Holidays

- by Stacey Prince

Hanukkah, Kwanzaa and Christmas all have traditions of gift giving and receiving.  For many this time of year is a time of plenty, abundance, family, gratitude, and generosity.  Yet for so many it is also a time of shortage, scarcity, anxiety, starvation, fear, and war.  It can be difficult to reconcile the celebratory tone of the season with the global suffering we see on the news every day.  We don’t even have to look around the globe to see this level of suffering.  A recent extensive study showed that approximately 1 in 6 Americans experience "very low food security" (defined as reducing the amount they ate and/or disrupting their food patterns throughout the year) : in other words, they go hungry.    

Even closer to home, last week I finally got myself to read the list of cuts that the legislators and Governor Gregoire just enacted in order to reduce Washington State's huge (over $1 billion) budget deficit.  Here is just a partial list of some of the cuts that were made:

 

It is plain to see from this list that the cuts are largely impacting those already in greatest need, thereby further increasing the resources gap, the distance between those affluent individuals at the top of the wealth pyramid and the rest.  Meanwhile, it appears that Bush era tax cuts that disproportionately benefit the rich may be extended rather than expiring at the end of this year.  Though this has been framed by the media as a “compromise,” a trade-off for extension of unemployment benefits, the fact remains that the Bush era tax cuts further drive the wedge between the affluent and the poor.

 

So how can you help?  This grim picture doesn't mean that any of us should stop celebrating our chosen holidays, or feel guilty if we are fortunate enough to be able to buy gifts for our loved ones.  But sharing even just a little bit of the relative abundance that many of us enjoy can go a long way toward helping individuals with less.  Some of you give time or donate already, some of you cannot afford to at this time, and some of you give to your own family or friends.  For those of you who have resources and would like to consider giving, here are some of my thoughts.  

A donation of food or money to food banks and charities can make a huge difference.  Just one dollar can provide three meals to a person in need.  You can read the "Call to Action" below for some local ideas.  Working at a food bank over the holidays is even better--in addition to helping to provide needed sustenance, this provides human contact, compassion, and connection, and for the volunteer, helps put a face to the needy, homeless and poor who are so often invisiblized.   I know several families who take their kids to food banks or volunteer with organizations that collect and wrap presents for children staying at homeless shelters so their own children will learn that not everyone has as much richness in their lives and will have perspective some on those gifts piled up at home.  A $25 donation to the Haiti Sustainable Development Foundation will provide two weeks of clean drinking water to a family in Haiti, so many of whom were left homeless and more impoverished than ever after the devastating earthquake earlier this year.  All you have to do is go on the internet to find ways that you can help.  By donating your time, money, food, clothes you are no longer wearing, you can bring greater comfort and security, fill a hungry stomach, or bring joy to someone this holiday season.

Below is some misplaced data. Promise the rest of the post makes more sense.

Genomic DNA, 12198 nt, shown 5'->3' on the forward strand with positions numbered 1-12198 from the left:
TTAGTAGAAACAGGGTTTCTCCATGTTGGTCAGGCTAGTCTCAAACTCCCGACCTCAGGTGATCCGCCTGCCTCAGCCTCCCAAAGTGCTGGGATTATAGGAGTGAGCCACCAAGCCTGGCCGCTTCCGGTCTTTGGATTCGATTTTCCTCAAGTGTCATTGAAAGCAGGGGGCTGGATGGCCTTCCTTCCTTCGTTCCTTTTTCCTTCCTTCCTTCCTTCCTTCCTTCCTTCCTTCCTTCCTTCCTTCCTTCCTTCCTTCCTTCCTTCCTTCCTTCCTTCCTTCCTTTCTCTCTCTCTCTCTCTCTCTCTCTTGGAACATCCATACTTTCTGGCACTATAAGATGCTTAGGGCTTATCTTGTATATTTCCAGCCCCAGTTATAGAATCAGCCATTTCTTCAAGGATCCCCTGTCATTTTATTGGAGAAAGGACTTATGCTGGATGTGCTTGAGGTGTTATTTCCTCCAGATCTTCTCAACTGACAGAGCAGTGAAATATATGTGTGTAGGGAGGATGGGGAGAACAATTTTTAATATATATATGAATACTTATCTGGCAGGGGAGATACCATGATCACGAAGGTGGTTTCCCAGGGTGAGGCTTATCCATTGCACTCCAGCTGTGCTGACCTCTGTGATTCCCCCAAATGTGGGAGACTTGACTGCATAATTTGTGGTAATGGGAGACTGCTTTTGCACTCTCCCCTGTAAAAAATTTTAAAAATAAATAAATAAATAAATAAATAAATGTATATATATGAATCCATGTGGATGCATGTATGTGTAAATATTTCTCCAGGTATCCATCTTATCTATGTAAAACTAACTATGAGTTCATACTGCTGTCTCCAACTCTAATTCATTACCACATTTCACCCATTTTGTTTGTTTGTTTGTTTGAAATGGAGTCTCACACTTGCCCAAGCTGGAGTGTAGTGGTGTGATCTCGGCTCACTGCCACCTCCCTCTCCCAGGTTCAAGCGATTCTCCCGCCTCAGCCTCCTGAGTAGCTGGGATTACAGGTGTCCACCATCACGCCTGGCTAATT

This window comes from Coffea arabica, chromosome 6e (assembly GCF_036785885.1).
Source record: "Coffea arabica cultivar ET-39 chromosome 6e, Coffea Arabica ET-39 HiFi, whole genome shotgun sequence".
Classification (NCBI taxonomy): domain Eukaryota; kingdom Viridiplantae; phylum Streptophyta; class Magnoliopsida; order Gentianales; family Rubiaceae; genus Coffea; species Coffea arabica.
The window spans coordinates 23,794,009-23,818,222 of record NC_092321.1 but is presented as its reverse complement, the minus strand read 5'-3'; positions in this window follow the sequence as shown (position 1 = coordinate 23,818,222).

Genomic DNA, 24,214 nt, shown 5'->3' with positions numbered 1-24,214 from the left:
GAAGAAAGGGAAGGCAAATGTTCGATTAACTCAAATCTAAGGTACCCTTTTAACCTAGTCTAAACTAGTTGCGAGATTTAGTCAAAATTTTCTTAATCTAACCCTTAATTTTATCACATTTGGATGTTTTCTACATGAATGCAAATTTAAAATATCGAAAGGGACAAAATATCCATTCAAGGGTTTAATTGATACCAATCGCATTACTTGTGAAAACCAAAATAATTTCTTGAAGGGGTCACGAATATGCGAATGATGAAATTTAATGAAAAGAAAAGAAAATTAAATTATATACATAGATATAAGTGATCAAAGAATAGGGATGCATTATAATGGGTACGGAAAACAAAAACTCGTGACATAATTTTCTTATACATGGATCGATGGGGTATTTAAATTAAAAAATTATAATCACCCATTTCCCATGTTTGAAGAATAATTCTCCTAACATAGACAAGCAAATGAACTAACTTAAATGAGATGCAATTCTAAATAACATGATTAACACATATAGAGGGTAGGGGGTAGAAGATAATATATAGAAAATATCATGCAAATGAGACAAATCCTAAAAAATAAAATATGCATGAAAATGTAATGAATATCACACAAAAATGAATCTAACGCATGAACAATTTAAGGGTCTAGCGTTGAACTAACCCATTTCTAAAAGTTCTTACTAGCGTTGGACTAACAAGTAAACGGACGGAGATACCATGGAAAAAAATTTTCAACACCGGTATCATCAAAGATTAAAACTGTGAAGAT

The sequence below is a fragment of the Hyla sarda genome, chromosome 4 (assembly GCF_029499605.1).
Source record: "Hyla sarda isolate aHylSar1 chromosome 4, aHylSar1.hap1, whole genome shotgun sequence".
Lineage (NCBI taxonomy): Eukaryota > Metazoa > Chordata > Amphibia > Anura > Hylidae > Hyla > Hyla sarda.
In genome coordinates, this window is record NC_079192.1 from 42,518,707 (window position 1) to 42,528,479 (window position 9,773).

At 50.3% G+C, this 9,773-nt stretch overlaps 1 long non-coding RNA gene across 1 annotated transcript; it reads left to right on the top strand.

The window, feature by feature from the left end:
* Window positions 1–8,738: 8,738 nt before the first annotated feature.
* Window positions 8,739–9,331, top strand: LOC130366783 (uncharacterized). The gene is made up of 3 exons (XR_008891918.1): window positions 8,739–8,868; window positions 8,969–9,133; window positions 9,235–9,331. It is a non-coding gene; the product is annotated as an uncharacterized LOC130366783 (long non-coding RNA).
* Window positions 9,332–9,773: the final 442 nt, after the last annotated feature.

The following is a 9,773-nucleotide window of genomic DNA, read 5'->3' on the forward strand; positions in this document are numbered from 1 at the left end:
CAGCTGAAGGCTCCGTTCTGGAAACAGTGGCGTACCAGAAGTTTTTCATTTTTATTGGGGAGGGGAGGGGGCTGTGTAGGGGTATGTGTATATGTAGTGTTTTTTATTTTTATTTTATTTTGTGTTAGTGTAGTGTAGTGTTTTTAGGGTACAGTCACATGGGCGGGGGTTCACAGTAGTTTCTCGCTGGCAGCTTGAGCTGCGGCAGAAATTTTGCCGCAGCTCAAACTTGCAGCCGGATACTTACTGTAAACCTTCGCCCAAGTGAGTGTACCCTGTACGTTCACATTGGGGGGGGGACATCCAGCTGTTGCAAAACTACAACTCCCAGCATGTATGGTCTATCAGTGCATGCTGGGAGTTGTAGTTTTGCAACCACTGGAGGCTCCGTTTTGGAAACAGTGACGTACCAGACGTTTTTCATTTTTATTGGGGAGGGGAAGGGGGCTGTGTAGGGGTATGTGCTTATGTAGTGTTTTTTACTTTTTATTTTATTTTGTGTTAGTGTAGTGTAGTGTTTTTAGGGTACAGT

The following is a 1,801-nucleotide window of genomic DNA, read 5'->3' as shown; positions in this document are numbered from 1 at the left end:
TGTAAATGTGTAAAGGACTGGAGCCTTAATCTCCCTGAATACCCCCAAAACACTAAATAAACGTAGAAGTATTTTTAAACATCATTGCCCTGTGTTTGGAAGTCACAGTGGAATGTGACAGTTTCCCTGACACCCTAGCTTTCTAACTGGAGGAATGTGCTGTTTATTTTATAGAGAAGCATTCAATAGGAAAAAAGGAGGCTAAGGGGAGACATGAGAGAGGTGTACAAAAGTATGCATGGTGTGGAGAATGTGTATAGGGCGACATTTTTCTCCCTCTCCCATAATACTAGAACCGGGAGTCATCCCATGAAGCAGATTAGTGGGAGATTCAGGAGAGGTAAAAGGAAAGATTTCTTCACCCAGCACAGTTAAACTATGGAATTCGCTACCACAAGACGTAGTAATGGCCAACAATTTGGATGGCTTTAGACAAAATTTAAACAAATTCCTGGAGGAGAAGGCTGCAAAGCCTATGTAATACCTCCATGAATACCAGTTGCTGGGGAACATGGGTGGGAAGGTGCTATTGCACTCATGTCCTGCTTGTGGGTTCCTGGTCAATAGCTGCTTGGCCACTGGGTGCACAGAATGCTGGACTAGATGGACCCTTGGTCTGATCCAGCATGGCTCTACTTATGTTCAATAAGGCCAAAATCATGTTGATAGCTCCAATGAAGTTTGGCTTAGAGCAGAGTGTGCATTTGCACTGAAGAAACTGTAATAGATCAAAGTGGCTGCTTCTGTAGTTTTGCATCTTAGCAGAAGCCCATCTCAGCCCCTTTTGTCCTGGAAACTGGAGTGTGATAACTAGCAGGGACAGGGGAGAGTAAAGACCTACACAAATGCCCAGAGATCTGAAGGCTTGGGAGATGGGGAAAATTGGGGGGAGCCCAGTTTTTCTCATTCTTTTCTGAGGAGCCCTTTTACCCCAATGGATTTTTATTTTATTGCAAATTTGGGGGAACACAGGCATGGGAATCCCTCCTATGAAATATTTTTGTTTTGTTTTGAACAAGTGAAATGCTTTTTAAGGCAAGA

Professionally, by providing pro bono or low fee services you can offer therapeutic assistance in whatever modality you work in to the uninsured or those who for other reasons cannot afford healthcare and mental healthcare.  If you are interested in providing pro bono psychotherapy services you can contact the Fremont Community Therapy Clinic and get on their list of pro bono service providers for their 4 month waitlist, or call Washington State Psychological Association and inquire about their pro bono program.  At TJP we are looking for ways to decrease the resource gap throughout the year, and will be talking about some of those ideas at our February retreat; if you have ideas for us please let us know.